State rightly puts emphasis on mental health

During the past six weeks of quarantine, anxiety has increased across the state.

Stay-at-home orders and social distancing guidelines have disrupted everyday life for Hoosiers, causing widespread emotional distress.

Since the beginning of the COVID-19 pandemic, officials have recognized the mental health struggle Hoosiers face. Now, the state is rolling out a new set of tools to help those struggling with stress, fear, anxiety and anger.

On Monday, Gov. Eric Holcomb announced that the Indiana Family and Social Services Administration has launched a new website:, a tool providing Hoosiers with free mental health resources.

Vetted by experts, helps Hoosiers with increased anxiety, depression and other mental health issues caused by the COVID-19 pandemic. Resources on the website are curated by the Family and Social Services Administration’s Division of Mental Health and Addiction.

The website shares information ranging from coping mechanisms, crisis counseling, how to self-monitor for signs of stress, domestic violence resources, and substance use disorder and recovery, as well as tips for helping children, youth and teens. It also addresses financial needs for Hoosiers, sharing information for those seeking help with insurance, unemployment, child care, food insecurity, and more.

Other resources on the state’s website include homeschooling tips, ways to work from home, information on coping with a job loss, and addressing medical questions and concerns.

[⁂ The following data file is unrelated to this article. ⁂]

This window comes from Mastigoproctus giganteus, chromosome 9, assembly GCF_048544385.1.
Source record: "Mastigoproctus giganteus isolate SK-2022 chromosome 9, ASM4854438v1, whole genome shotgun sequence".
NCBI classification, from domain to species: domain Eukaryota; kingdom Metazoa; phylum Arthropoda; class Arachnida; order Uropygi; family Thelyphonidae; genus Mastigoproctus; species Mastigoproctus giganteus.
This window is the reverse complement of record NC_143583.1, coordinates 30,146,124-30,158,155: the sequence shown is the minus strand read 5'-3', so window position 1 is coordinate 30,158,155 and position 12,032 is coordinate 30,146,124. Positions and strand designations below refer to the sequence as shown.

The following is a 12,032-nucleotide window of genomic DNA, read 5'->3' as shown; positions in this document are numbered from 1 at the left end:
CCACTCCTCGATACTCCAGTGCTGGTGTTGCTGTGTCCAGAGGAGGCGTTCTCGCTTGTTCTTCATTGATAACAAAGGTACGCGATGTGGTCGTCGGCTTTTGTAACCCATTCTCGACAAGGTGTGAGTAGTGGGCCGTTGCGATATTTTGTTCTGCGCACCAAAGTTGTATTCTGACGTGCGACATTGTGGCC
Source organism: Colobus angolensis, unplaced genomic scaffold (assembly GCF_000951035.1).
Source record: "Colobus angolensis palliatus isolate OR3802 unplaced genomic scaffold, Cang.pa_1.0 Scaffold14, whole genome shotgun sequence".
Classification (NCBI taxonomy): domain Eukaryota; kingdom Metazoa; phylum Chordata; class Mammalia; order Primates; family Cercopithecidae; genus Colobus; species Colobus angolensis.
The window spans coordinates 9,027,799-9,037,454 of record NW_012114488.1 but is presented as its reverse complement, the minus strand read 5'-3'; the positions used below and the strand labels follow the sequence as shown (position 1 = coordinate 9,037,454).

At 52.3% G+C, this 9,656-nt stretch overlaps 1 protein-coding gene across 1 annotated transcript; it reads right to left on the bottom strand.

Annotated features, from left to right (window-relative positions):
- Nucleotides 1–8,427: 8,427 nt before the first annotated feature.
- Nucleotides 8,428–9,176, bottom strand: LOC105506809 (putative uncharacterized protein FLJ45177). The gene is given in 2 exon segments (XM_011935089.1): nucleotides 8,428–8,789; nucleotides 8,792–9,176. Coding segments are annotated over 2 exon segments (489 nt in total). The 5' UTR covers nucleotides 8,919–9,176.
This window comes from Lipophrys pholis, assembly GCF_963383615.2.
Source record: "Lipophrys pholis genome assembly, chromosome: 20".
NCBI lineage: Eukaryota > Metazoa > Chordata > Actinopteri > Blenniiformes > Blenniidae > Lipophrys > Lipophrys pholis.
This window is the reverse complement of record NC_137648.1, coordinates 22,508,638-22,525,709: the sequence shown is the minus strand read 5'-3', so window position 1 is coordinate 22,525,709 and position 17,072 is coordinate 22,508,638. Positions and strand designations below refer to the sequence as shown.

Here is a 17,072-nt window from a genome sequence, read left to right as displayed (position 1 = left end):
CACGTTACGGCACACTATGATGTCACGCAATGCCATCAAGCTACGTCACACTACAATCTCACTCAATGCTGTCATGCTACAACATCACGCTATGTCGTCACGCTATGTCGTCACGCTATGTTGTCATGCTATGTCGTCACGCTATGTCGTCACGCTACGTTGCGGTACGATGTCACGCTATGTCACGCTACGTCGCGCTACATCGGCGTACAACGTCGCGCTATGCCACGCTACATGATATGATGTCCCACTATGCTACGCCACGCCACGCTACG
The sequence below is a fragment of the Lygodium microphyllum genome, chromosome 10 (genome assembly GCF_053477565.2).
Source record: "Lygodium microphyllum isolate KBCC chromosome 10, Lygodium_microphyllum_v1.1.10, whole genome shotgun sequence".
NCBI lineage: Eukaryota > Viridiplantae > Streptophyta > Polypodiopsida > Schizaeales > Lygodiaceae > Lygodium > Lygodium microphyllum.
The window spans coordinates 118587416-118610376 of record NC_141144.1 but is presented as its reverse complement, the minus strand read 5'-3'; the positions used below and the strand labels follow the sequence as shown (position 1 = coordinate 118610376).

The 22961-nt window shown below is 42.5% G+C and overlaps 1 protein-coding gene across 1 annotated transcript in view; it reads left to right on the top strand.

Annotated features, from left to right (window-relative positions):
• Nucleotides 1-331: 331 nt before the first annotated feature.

Domestic issues have been prevalent since “hunker down” orders have gone into effect.

At the beginning of April, Indiana’s 211 hotline had gone from receiving about 1,000 calls a day regarding mental health — including potential suicide threats — to 25,000 calls a day since. In addition, calls to Indiana’s addiction hotlines went from an average of 20 a week to 20 a day.

For those seeking a more local connection outside of the state website, organizations such as Centerstone, Center for Counseling and Family Service are all accepting new clients through telehealth platforms.

The governor said the website is intended for use after the pandemic, signaling he intends to continue to address the issue moving forward.

The state has taken the right stance on mental health, recognizing a real issue that needs to be addressed now.

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Outside of the state’s new set of resources on, there are other local services offering mental health services.

Center for Counseling, Coaching & Consultation, LLC

724 Third St., Columbus

Phone: 812-447-2464

Centerstone Behavioral Health

Services currently provided via telephone or video conferencing

Information or appointments: 800-344-8802

24 hour Crisis line: 800-832-5442

Family Service, Inc.

Now accepting new clients through teletherapy via Zoom

Phone: 812-266-0575 Monday through Friday from 9 a.m. to 4 p.m.

Phone 812-372-3745 to leave an after-hours message.


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